A young medic from West Yorkshire is working with the 12th Mechanized Brigade Reconnaissance Force, an elite unit that operates in some of the most dangerous areas of Helmand, Afghanistan.
Lance Corporal Natalie Aspinall, of the Royal Army Medical Corps, is deployed with the 2nd Troop of the Brigade Reconnaissance Force, as a combat medical technician. Even though she is only 22, Natalie has been at the front of some of the most challenging and dangerous operations conducted this summer.
Natalie said: “This was my second operation since coming back from two weeks leave in the UK. The first operation was a bit horrible, with lots of muddy fields, irrigation ditches, and it was very dark. I was a bit worried, but it all went smoothly.”
Her job is to go out on the ground and provide the support to soldiers who need medical attention.
“We have team medics who give initial treatment and then they bring the casualty back to me or I go forward to them and then assess what other treatment needs to be done, such as intravenous drips.”
“The best thing about this operation was that it was quiet. I always hope I won’t have to do my job, not having to treat any of the guys.”
Splints and equipment
On a day to day basis, as well as deploying on operations, Natalie looks after the troops in camp. She goes around checking that they are physically fine and that there are no other issues that could cause them any harm.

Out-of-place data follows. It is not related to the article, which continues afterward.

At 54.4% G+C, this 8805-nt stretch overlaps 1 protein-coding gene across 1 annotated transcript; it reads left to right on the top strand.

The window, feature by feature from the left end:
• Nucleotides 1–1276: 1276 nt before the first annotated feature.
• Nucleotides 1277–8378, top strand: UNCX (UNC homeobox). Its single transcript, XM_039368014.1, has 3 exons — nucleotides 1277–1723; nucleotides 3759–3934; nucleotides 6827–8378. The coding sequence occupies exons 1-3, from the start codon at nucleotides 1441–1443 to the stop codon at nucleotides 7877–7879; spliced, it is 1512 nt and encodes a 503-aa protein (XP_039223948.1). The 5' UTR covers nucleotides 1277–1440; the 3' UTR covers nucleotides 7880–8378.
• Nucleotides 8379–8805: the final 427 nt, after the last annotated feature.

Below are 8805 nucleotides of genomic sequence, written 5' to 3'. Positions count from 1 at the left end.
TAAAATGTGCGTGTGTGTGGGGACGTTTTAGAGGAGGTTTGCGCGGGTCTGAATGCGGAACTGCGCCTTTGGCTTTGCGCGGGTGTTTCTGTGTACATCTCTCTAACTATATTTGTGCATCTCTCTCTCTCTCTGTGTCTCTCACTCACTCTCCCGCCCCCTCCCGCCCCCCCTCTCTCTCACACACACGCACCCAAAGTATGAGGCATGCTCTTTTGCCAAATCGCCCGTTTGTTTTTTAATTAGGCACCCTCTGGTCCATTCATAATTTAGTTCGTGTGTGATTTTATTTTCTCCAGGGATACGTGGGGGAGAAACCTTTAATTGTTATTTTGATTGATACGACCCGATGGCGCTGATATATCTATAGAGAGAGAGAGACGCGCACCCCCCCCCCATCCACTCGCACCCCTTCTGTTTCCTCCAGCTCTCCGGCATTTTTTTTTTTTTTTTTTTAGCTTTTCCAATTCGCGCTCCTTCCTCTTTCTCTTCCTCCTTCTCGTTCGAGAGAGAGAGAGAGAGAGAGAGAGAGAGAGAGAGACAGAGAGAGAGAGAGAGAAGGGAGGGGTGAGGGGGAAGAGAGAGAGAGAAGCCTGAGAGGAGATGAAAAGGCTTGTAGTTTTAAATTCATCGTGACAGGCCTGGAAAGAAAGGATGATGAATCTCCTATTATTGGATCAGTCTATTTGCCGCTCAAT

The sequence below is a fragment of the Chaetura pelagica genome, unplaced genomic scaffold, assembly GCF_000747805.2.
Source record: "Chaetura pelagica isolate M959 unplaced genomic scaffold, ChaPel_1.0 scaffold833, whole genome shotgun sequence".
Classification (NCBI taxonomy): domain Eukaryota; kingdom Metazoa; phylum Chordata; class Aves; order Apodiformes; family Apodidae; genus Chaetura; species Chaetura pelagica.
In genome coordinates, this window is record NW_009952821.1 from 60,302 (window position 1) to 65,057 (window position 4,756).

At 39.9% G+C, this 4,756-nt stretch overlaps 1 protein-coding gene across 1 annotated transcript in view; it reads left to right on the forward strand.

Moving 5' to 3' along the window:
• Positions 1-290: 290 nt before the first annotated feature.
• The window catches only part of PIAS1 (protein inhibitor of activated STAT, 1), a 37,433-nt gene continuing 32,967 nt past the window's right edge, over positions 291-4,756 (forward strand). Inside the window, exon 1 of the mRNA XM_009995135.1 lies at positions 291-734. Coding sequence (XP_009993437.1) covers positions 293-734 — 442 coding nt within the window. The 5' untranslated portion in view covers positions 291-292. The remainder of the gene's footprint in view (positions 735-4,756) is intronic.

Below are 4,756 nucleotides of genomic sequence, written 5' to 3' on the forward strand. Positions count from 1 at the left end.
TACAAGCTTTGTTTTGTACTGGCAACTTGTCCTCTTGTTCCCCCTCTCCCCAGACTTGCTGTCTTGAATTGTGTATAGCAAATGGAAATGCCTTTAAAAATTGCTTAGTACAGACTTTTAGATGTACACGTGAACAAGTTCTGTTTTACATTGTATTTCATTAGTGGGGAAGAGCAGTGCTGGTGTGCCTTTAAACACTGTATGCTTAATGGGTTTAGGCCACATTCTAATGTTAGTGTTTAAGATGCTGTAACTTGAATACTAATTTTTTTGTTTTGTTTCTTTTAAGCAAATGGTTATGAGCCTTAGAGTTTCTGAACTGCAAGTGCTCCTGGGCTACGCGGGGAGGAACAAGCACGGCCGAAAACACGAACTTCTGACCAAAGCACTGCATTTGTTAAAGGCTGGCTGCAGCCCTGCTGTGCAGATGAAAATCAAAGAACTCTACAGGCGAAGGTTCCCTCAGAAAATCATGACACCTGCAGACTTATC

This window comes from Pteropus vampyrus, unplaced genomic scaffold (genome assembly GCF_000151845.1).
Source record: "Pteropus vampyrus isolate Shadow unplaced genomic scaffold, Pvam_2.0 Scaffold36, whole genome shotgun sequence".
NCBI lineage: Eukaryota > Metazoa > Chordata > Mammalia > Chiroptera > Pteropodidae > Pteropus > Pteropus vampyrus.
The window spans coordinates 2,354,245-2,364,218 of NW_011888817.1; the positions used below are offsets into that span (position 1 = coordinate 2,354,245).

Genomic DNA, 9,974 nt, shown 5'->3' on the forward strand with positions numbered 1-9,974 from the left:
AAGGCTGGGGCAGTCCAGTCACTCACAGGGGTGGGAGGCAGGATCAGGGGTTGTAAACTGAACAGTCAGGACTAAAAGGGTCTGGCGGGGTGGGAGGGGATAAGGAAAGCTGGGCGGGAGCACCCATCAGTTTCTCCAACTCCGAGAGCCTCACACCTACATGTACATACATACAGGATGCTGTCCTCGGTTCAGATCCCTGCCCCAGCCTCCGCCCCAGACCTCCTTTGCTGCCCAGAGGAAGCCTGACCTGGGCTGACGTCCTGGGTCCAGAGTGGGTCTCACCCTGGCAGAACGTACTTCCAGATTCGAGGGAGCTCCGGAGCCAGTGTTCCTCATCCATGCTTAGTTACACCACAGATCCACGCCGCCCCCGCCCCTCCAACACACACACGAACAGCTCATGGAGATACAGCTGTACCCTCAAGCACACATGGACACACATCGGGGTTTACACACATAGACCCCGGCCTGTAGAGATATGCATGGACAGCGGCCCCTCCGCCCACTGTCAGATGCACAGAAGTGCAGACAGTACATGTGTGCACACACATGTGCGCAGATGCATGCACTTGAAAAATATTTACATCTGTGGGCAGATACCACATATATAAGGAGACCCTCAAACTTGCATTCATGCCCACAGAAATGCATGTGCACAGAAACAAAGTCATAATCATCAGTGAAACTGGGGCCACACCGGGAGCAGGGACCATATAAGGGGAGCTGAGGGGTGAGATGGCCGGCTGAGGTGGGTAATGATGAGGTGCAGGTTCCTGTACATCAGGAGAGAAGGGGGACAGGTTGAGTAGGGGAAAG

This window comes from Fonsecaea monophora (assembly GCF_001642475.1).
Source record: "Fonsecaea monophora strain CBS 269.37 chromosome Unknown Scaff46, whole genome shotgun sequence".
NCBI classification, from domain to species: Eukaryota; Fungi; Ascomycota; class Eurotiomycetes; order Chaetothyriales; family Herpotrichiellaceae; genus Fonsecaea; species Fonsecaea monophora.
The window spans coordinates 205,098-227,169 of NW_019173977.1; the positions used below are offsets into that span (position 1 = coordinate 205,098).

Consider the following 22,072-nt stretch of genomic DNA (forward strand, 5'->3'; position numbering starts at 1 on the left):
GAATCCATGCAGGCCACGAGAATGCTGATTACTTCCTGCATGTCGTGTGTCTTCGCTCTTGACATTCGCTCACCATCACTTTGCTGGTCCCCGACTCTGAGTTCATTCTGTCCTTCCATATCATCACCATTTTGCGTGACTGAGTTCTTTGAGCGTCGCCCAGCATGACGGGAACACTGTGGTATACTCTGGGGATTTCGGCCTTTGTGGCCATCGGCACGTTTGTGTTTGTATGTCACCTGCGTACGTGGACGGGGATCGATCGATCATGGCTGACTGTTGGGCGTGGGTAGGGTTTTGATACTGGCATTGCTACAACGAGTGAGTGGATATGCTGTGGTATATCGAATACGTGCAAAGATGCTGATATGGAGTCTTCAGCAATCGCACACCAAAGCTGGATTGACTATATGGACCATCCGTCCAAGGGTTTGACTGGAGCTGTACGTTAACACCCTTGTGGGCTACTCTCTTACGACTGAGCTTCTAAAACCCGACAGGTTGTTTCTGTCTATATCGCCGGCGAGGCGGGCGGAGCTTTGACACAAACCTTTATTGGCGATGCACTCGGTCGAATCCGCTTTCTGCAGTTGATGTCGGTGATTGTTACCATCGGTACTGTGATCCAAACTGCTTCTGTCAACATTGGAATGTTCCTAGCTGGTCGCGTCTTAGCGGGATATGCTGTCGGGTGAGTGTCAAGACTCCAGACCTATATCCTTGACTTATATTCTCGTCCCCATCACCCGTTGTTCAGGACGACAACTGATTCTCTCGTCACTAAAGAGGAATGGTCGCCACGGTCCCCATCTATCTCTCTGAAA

As soon as an operation has finished, Natalie prepares for the next call out, which could be at a moment’s notice, by repacking her medical kit, including bags of fluids, splints and equipment for dealing with heavy bleeding.
“I’ve never actually weighed the kit I carry, but if you compare what I carry and what I weigh to one of the big blokes, the ratio works out about the same. When you’re out on the ground you’re worrying about other things, but when you’re resting you realise how much your shoulders are aching!”
Most of the soldiers in the Brigade Reconnaissance Force have had extra training to give more than basic first aid, and Natalie has been training them to slow down bleeds, check for chest injuries and assess the body for numerous other injuries.
Natalie went to school at Spen Valley Sports College, where she remembers her teachers were supportive of her joining the army by encouraging her in her lessons, especially her sports coaches.
Like a lot of people, Natalie was nervous about coming out to Afghanistan again, after a tour in 2007. However, being out here has helped her get to know the troops even better and now she says she sees them as friends and not just colleagues.
Natalie added: “Being in the Royal Army Medical Corps is great, we’re taught up to the highest standard. However, putting all that you’ve learnt into action is another thing. All your training takes over and afterwards you step back and think ‘I did that’. It’s all drilled into you to act in the situation that needs your attention there and then.”